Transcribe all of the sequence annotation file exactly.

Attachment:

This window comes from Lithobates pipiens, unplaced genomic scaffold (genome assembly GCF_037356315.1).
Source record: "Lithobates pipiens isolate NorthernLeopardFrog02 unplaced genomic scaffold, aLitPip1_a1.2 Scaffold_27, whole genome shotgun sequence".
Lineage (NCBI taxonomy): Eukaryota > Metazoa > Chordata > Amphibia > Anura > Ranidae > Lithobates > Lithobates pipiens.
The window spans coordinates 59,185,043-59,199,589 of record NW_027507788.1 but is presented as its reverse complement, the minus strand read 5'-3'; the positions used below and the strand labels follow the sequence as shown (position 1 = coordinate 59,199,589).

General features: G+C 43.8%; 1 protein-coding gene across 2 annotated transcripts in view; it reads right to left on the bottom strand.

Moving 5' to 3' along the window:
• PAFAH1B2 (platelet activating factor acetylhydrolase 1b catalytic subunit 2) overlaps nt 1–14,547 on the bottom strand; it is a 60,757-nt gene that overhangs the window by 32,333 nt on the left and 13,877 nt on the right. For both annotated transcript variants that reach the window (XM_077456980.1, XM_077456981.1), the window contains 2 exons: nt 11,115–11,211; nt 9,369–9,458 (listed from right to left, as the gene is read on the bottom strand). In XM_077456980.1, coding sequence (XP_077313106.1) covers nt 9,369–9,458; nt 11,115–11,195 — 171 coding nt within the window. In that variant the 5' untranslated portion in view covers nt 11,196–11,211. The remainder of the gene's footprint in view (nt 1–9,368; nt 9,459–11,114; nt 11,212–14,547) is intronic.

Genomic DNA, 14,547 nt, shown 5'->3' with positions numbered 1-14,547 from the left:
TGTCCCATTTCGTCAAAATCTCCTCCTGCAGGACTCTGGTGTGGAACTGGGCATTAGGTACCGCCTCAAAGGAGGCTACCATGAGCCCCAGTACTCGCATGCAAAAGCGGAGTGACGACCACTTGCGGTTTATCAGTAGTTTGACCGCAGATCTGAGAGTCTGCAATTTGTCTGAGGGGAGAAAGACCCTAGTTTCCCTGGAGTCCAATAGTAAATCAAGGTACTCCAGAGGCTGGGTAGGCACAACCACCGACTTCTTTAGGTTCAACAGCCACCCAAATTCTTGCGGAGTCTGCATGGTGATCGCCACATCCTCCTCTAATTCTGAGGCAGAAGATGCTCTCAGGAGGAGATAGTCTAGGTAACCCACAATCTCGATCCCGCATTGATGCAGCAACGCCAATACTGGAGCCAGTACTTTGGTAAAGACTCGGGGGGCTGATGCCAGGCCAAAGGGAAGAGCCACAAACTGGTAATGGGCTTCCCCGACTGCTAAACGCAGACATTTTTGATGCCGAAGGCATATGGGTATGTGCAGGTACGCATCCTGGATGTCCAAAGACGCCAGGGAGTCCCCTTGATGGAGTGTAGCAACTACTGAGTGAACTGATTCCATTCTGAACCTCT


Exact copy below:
This window comes from Lithobates pipiens, unplaced genomic scaffold (genome assembly GCF_037356315.1).
Source record: "Lithobates pipiens isolate NorthernLeopardFrog02 unplaced genomic scaffold, aLitPip1_a1.2 Scaffold_27, whole genome shotgun sequence".
Lineage (NCBI taxonomy): Eukaryota > Metazoa > Chordata > Amphibia > Anura > Ranidae > Lithobates > Lithobates pipiens.
The window spans coordinates 59,185,043-59,199,589 of record NW_027507788.1 but is presented as its reverse complement, the minus strand read 5'-3'; the positions used below and the strand labels follow the sequence as shown (position 1 = coordinate 59,199,589).

General features: G+C 43.8%; 1 protein-coding gene across 2 annotated transcripts in view; it reads right to left on the bottom strand.

Moving 5' to 3' along the window:
• PAFAH1B2 (platelet activating factor acetylhydrolase 1b catalytic subunit 2) overlaps nt 1–14,547 on the bottom strand; it is a 60,757-nt gene that overhangs the window by 32,333 nt on the left and 13,877 nt on the right. For both annotated transcript variants that reach the window (XM_077456980.1, XM_077456981.1), the window contains 2 exons: nt 11,115–11,211; nt 9,369–9,458 (listed from right to left, as the gene is read on the bottom strand). In XM_077456980.1, coding sequence (XP_077313106.1) covers nt 9,369–9,458; nt 11,115–11,195 — 171 coding nt within the window. In that variant the 5' untranslated portion in view covers nt 11,196–11,211. The remainder of the gene's footprint in view (nt 1–9,368; nt 9,459–11,114; nt 11,212–14,547) is intronic.

Genomic DNA, 14,547 nt, shown 5'->3' with positions numbered 1-14,547 from the left:
TGTCCCATTTCGTCAAAATCTCCTCCTGCAGGACTCTGGTGTGGAACTGGGCATTAGGTACCGCCTCAAAGGAGGCTACCATGAGCCCCAGTACTCGCATGCAAAAGCGGAGTGACGACCACTTGCGGTTTATCAGTAGTTTGACCGCAGATCTGAGAGTCTGCAATTTGTCTGAGGGGAGAAAGACCCTAGTTTCCCTGGAGTCCAATAGTAAATCAAGGTACTCCAGAGGCTGGGTAGGCACAACCACCGACTTCTTTAGGTTCAACAGCCACCCAAATTCTTGCGGAGTCTGCATGGTGATCGCCACATCCTCCTCTAATTCTGAGGCAGAAGATGCTCTCAGGAGGAGATAGTCTAGGTAACCCACAATCTCGATCCCGCATTGATGCAGCAACGCCAATACTGGAGCCAGTACTTTGGTAAAGACTCGGGGGGCTGATGCCAGGCCAAAGGGAAGAGCCACAAACTGGTAATGGGCTTCCCCGACTGCTAAACGCAGACATTTTTGATGCCGAAGGCATATGGGTATGTGCAGGTACGCATCCTGGATGTCCAAAGACGCCAGGGAGTCCCCTTGATGGAGTGTAGCAACTACTGAGTGAACTGATTCCATTCTGAACCTCT